May2007 Electrical Apparatus

May2007 Electrical Apparatus

This is a summary of the Electrical Apparatus May 2007 featured technical article,  by Richard L. Nailen, P.E.   

With introduction of higher efficiency a-c motor designs (under Energy Policy Act legislation in the United States, and the “EuroDEEM” program in Europe), some motor users feel these newer products may be less reliable than earlier models. On the other hand, some motor manufacturers have implied that higher efficiency motors should be more reliable. Neither view is justified.

Reliability is usually measured by mean time between failures or MTBF. Failure is whatever requires a motor to be removed from service. Comparing reliability of one group of motors with another is difficult. Comparison requires that all motors be subject to the same operating conditions (applied voltage, environment, and loading), and all maintained in the same way (lubrication, cleaning, etc.).

Even then, whatever their efficiency, motors of different ages are subject to different failure rates as built-in defects are revealed and corrected. Equally important: industrial motor users seldom keep complete or accurate failure history records.

For those reasons, reliability is best compared by examining those components most subject to failure to see how a new design differs from the old. Such studies have concentrated first on bearings, which account for more than half of all motor breakdowns. Newer, higher efficiency motors generally use the same bearings as in earlier designs. Lubrication systems have not changed. Hence, failure rates should be unaffected.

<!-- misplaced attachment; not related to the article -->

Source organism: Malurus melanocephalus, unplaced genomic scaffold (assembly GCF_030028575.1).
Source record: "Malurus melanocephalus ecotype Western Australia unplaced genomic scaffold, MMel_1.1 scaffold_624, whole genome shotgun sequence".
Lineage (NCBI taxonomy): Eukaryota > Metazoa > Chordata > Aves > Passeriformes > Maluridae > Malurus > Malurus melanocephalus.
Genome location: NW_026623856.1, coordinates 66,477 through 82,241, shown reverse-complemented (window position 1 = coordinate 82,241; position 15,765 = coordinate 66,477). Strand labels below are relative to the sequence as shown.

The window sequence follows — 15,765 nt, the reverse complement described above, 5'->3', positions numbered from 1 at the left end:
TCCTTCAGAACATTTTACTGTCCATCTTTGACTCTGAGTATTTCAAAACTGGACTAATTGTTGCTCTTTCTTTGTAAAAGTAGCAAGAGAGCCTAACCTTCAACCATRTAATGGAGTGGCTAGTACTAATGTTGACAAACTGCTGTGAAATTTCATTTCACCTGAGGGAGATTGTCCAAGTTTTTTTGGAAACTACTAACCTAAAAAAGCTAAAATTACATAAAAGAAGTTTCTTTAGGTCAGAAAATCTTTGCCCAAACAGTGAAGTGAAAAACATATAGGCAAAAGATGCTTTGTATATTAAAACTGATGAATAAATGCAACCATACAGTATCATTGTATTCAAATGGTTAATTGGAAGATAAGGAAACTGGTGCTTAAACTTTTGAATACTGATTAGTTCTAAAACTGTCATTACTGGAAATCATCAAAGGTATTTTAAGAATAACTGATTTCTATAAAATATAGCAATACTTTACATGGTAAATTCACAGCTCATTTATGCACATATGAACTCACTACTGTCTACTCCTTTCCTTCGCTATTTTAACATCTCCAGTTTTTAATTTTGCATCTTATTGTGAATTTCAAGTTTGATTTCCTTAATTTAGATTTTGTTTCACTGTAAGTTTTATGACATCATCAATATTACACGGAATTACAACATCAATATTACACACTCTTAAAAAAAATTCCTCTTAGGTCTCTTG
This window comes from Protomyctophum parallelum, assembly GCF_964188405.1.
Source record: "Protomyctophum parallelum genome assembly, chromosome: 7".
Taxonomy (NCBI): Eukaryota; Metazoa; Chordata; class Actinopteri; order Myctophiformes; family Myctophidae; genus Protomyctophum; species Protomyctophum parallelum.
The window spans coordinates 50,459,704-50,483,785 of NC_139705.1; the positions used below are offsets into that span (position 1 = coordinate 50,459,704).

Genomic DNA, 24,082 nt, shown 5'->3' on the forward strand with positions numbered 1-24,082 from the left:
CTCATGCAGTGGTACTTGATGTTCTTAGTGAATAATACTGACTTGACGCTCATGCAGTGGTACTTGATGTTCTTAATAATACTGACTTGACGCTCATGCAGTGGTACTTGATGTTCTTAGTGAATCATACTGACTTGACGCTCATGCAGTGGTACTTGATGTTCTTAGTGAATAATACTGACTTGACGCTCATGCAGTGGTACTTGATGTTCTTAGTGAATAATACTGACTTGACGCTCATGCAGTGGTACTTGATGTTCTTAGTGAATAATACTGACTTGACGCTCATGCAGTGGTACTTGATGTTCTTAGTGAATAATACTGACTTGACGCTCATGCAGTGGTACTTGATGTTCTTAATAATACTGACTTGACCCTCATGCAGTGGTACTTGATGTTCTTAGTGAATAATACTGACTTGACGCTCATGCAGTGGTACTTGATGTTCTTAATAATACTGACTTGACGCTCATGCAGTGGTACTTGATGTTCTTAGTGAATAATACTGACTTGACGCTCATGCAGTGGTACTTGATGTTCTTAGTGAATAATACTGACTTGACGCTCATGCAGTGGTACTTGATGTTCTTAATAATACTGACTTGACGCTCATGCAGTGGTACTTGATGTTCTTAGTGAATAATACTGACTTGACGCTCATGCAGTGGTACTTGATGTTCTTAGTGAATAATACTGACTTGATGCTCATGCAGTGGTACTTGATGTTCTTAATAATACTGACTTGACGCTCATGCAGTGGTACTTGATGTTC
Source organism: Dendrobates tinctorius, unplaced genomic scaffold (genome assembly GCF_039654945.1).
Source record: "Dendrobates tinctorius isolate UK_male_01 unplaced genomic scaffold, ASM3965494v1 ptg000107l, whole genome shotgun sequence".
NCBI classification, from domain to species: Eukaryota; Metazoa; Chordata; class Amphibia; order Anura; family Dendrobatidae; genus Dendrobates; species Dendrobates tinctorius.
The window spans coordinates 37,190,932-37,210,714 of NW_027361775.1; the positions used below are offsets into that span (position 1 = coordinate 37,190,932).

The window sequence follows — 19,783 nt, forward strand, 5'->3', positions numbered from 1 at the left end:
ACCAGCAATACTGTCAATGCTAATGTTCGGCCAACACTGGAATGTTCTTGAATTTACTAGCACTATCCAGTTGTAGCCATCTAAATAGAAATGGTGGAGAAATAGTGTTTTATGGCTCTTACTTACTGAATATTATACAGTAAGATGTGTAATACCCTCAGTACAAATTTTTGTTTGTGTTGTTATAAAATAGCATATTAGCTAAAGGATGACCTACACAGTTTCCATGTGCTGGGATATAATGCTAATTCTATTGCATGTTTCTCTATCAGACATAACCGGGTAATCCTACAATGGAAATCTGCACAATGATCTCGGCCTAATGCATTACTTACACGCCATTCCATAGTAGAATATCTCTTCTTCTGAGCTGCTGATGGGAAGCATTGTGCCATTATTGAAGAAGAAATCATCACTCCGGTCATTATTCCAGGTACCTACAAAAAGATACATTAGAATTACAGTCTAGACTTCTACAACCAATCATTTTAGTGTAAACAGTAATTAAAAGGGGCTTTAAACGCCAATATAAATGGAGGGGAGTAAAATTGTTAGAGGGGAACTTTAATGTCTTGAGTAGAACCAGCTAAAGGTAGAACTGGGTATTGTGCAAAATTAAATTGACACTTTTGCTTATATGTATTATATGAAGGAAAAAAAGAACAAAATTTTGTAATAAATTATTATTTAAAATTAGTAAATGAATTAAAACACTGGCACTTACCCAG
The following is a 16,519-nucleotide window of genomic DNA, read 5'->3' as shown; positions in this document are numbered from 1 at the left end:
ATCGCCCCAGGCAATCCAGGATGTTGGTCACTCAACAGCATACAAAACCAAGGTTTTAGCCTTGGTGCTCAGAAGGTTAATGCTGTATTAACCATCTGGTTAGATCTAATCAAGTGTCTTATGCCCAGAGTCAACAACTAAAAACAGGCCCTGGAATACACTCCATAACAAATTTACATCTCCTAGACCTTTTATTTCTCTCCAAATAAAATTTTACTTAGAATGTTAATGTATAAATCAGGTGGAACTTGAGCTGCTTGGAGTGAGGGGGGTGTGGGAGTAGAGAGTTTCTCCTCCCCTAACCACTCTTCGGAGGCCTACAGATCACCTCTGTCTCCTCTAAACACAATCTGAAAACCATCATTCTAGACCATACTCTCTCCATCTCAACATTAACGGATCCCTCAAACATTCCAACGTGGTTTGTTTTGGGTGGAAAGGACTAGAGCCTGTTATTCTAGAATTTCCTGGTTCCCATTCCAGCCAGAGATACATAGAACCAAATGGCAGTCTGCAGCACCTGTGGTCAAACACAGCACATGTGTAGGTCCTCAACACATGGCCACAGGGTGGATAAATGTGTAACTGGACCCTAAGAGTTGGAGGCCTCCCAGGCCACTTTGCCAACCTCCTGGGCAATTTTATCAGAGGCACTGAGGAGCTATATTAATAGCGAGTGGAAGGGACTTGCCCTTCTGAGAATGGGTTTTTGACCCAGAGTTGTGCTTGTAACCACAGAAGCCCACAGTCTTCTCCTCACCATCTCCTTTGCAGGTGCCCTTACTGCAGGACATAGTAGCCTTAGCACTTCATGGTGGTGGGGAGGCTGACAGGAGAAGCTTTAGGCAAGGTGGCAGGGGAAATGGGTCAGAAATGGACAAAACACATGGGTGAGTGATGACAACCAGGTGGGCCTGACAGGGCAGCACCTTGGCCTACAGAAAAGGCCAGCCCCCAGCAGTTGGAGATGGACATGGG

The second leading failure cause is insulation breakdown. Thermal aging alone is seldom responsible. However, the more efficient motors of today use Class F (155 C) insulation. Operating within the standard Class B (130 C) limit will greatly increase the thermal life, indicating far higher reliability. That presumes, of course, that the user minimizes damaging conditions other than heat.

Maintenance is always a concern. Modern practices such as infrared thermography, laser alignment, and vibration spectrum analysis may lead some users to neglect routine surveillance, especially when coupled with the widespread tendency to cut maintenance budgets and staff. Any consequent increase in failure rate should not be blamed on the motor design.

The conclusion: higher efficiency motors should be neither more nor less reliable than earlier designs.

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